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How Do You Answer When Temptation Knocks?

by Julie Mendel, Senior Product Manager | Apr 08, 2019
Decision making is a critical process in every company. A domino effect of either good or bad decisions can have a big impact on your business.
Firm Element Decision Making Rarely does anyone start their day with the goal of intentionally making bad decisions. Often times bad decisions are the result of opportunity presenting itself. You tell yourself it is easy and will speed up the process to everyone’s benefit. Sir Walter Scott, in his poem Marmion, said “Oh! What a tangled web we weave when first we practice to deceive” and it’s a great reminder to consider the consequences of all of your actions.

A good decision may look like this: Your child plays soccer in a recreational league, you are asked to be one of the coaches, you notify your employer of your outside business activity, you receive approval for the outside business activity, you report it on your annual compliance questionnaire, your coach your team to a championship and along the way teach them to be good sports and to follow the rules. Do you see the chain reaction?

Decision  Notice  -> Approval -> Reporting -> Championship Team -> Role Model for Good Sportsmanship.

Let’s look at the domino affect of a bad decision. Let’s say a registered representative at your firm signed a customer’s name on a distribution request without the customer’s knowledge or authorization. The unauthorized signature causes a transfer of funds to the wrong account and the transfer of funds causes potential tax consequences for the customer. The customer files a formal complaint. Even if the firm is able to address the customer complaint in a timely manner and reverse the transaction without the customer incurring negative tax consequences, the last domino has not yet fallen – the transaction that started this chain reaction also caused the firm to maintain inaccurate books and records. This bad decision had an adverse effect on the representative, the customer, and the firm. It looked like this:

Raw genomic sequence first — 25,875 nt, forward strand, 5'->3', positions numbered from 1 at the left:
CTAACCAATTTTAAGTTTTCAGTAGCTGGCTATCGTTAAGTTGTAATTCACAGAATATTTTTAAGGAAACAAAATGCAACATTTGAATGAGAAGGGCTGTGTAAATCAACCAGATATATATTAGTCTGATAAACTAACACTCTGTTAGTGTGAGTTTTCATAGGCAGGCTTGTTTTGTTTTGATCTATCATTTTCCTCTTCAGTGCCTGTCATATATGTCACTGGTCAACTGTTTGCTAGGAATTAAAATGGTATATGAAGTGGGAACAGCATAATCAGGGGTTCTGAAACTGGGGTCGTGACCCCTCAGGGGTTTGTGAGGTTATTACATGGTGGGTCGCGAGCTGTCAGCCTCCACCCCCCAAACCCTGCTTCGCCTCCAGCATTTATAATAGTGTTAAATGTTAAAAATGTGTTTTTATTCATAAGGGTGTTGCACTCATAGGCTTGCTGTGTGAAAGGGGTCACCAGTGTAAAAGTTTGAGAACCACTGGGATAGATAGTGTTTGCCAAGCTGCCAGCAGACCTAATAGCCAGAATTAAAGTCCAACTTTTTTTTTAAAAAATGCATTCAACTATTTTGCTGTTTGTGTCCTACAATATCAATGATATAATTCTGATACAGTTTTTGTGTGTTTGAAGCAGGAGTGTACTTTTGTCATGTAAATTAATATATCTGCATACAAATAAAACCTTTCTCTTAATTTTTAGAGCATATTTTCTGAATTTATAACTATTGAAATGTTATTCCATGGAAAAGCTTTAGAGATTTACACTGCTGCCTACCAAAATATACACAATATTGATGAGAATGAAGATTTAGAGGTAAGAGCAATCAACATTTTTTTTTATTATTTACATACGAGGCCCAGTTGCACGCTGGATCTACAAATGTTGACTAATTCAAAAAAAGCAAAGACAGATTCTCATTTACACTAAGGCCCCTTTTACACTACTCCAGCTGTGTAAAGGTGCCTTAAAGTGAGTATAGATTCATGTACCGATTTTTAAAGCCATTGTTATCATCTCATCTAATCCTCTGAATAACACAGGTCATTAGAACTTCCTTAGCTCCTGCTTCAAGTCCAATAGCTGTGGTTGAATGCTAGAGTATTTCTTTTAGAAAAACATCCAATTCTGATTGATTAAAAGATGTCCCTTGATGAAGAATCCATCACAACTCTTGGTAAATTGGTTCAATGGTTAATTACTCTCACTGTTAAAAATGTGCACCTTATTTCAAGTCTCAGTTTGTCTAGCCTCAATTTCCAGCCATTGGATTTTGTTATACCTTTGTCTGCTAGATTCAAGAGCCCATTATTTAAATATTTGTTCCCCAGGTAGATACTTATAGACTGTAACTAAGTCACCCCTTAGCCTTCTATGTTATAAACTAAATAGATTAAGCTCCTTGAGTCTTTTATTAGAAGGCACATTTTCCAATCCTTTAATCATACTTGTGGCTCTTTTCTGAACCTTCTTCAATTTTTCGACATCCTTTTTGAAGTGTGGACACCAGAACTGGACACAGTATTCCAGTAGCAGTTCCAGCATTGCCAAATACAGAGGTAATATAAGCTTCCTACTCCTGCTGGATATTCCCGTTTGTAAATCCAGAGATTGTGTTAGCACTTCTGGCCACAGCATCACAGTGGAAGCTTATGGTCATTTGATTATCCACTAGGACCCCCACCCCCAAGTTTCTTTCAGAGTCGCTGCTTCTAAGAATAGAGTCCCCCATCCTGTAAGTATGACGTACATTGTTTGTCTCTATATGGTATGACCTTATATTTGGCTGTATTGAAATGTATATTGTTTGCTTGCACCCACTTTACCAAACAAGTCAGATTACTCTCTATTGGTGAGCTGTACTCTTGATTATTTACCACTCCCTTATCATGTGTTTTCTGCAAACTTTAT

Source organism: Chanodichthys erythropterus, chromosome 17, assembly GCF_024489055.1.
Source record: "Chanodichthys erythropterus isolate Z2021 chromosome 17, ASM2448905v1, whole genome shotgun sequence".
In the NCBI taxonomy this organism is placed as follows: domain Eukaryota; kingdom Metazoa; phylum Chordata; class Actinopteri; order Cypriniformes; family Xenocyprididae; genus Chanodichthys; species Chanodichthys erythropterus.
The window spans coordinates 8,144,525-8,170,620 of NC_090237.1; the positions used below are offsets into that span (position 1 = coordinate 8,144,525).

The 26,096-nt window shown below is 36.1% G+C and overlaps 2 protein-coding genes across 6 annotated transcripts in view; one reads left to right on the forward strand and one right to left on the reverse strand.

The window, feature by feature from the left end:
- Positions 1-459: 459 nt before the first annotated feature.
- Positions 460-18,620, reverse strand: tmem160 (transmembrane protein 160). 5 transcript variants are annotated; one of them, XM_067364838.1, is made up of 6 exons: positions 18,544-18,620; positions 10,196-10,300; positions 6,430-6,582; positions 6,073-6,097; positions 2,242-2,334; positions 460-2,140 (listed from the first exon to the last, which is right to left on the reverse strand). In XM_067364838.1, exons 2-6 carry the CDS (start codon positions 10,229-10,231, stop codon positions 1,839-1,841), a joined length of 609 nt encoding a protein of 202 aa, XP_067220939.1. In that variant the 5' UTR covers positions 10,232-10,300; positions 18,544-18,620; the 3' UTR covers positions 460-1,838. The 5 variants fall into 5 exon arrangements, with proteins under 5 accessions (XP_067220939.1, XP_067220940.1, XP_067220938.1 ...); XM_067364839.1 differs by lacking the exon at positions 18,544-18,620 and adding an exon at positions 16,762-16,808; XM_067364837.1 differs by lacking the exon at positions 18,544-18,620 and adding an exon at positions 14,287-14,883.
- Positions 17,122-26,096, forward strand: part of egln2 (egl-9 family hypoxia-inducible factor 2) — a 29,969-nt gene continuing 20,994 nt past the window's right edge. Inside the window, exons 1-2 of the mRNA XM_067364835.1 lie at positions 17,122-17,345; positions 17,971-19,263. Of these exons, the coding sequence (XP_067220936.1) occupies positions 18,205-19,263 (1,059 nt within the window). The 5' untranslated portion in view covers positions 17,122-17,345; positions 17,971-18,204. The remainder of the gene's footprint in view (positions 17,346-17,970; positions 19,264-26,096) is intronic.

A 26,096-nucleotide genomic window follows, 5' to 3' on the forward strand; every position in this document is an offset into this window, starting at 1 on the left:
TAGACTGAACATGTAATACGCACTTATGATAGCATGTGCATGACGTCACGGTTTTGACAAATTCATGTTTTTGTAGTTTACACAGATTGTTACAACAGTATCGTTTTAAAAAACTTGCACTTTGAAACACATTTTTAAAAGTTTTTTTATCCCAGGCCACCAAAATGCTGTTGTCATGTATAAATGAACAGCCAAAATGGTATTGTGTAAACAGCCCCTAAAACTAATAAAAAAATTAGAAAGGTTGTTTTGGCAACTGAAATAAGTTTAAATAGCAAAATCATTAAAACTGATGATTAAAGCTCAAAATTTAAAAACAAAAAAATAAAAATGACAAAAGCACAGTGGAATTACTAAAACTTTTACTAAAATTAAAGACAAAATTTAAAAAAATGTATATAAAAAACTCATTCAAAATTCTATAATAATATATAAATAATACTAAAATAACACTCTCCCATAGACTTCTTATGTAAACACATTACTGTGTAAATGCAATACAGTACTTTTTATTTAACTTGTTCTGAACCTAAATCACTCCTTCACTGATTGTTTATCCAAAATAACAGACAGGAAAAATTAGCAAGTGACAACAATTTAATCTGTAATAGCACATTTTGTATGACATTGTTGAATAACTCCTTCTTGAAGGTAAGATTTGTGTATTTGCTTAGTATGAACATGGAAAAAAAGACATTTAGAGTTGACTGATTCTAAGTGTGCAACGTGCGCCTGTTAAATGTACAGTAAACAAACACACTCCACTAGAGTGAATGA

Decision -> Forged Client Signature -> Transfer of Funds (to the wrong account) ->Customer Complaint -> Inaccurate Books and Records.

It is critical that processes are followed by representatives and monitored by the firm to ensure that bad decisions are avoided and all your dominoes are left standing. For additional illustrations of the domino affect of bad decisions, review the disciplinary actions published by FINRA on a monthly basis.

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